Penthouse (1933)


Every month, my friend Karen of Shadows & Satin and I go Pre-Code Crazy and pick a movie from that era that’s airing on TCM.

Pre-Codes on TCM this month include The Mystery of the Wax Museum (1933), and The Smiling Lieutenant (1931), and for this month’s spotlight I’m choosing the sophisticated and fun comedy-mystery Penthouse.

Directed by Woody Van Dyke and adapted from a Cosmopolitan magazine story by mystery writer Arthur Somers Roche, the plot has criminal defense attorney Jackson Durant (Warner Baxter) being shunned by his law firm and his high society girlfriend Sue (Martha Sleeper) for defending a series of disreputable thugs and racketeers. Sue leaves Durant for “Park Avenue” Tom (Phillips Holmes), who dumps and angers the spiteful nightclub hostess Mimi (Mae Clarke), who then gets herself murdered. It all leaves Tom stuck in a frame-up and Sue begging Durant to sort out the mystery and save her new man. Enter Myrna Loy, playing Mimi’s friend Gertie Waxted, a potential source of inside dirt on the gangster Crelliman (wonderfully slick and sinister C. Henry Gordon). She’s attracted to Durant and risks her life to help him trap the real killer. Nat Pendleton is great as the likable (and in the end heroic) gangster Tony, who, forever grateful for his recent acquittal, chips in and taps his extensive network to help solve the mystery.

To me, that mystery is like a big MacGuffin; it doesn’t really matter whodunit or how, because all the fun is in enjoying this smooth and classy ride, the snappy banter, the colourful characters and great cast, their clever interactions and clashes, and watching Loy in her breakthrough role. She has some classic lines and delivers them in her best cool deadpan, like complaining about not having to defend her honour while spending the night at Durant’s, apologizing for having to knock out Durant’s butler Layton (Charles Butterworth) and trying to lure Crelliman out on his balcony for a climactic trap. Loy and Baxter have great, rapid-fire, overlapping dialogue exchanges and it’s a delight to follow their romantic repartee through to the end, when the scoundrel lawyer and the gritty dame cruise off together.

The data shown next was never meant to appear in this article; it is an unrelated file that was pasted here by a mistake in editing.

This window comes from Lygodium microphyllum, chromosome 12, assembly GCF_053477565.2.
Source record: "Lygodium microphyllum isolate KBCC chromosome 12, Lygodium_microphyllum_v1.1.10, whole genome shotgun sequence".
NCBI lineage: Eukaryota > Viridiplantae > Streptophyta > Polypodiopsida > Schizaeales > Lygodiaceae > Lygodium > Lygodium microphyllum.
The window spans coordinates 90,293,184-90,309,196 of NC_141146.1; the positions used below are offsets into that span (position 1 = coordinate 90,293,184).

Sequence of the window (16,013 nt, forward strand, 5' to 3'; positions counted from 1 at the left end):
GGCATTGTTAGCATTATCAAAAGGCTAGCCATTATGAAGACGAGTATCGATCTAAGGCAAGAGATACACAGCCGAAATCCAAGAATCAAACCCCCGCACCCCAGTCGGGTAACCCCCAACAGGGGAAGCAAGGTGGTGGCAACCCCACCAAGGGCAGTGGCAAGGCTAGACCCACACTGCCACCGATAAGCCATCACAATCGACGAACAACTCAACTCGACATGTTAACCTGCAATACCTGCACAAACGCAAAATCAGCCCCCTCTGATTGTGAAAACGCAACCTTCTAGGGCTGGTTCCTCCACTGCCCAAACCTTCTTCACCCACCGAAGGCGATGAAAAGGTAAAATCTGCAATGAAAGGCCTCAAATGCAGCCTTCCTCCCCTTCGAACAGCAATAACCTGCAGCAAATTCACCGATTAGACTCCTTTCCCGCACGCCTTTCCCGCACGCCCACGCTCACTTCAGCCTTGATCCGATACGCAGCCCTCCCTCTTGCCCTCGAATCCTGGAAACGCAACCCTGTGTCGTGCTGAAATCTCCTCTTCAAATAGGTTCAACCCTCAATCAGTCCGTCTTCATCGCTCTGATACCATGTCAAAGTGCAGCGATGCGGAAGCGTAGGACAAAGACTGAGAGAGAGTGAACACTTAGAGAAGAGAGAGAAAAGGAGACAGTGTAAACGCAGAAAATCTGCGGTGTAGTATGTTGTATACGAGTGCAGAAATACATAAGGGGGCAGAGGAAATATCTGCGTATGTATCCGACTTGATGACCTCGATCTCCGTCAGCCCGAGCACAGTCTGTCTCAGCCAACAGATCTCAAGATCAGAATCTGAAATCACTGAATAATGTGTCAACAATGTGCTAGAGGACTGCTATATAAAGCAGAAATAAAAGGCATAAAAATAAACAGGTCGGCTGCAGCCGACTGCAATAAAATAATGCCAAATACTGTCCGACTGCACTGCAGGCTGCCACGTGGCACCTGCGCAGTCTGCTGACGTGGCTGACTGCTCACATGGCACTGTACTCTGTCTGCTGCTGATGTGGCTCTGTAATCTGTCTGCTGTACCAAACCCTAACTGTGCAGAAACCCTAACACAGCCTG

It’s a nice twist that the very undesirables who cost Durant his job and girl are the most decent and likable characters, and Durant’s loyal and dependable allies. They’re “good” underworld figures who get justice in their own legal system. And Durant’s no angel either, so he fits right in. There’s a fabulous scene where he wakes up with a massive hangover and no recollection of the night before, so Layton has to recount how he talked the female guests into leaving the grand piano and priceless etching Durant drunkenly gifted them. Oh, and he took care of the hot blonde himself, thank you, which gets a fun spit/choke take from Baxter.

See the excellent Penthouse on TCM March 29th, and now go to Karen’s blog to see which pre-Code she picked out for you to catch on TCM this month.


10 thoughts on “Penthouse (1933)”

  1. Anything with Myrna from her early years is usually worth a look. One of those leading ladies that I slowly started to connect the dots by seeing her opposite my favorites growing up.

  2. I really will have to check this out. I’ve had this movie in my collection FOREVER, and I’m pretty sure I’ve seen maybe the first 15-20 minutes or so (though I don’t remember seeing my girl Mae Clarke!). I will try again — you always make me want to watch stuff.

    1. …and Theresa Harris is in it for a millisecond, playing Mae’s maid. It’s a really good one you’d enjoy I’m sure!

  3. This sounds like SO much fun! I think Loy had a superb sense of comic timing. How she could keep a straight face while delivering her lines is beyond me. Thanks for this recommendation!

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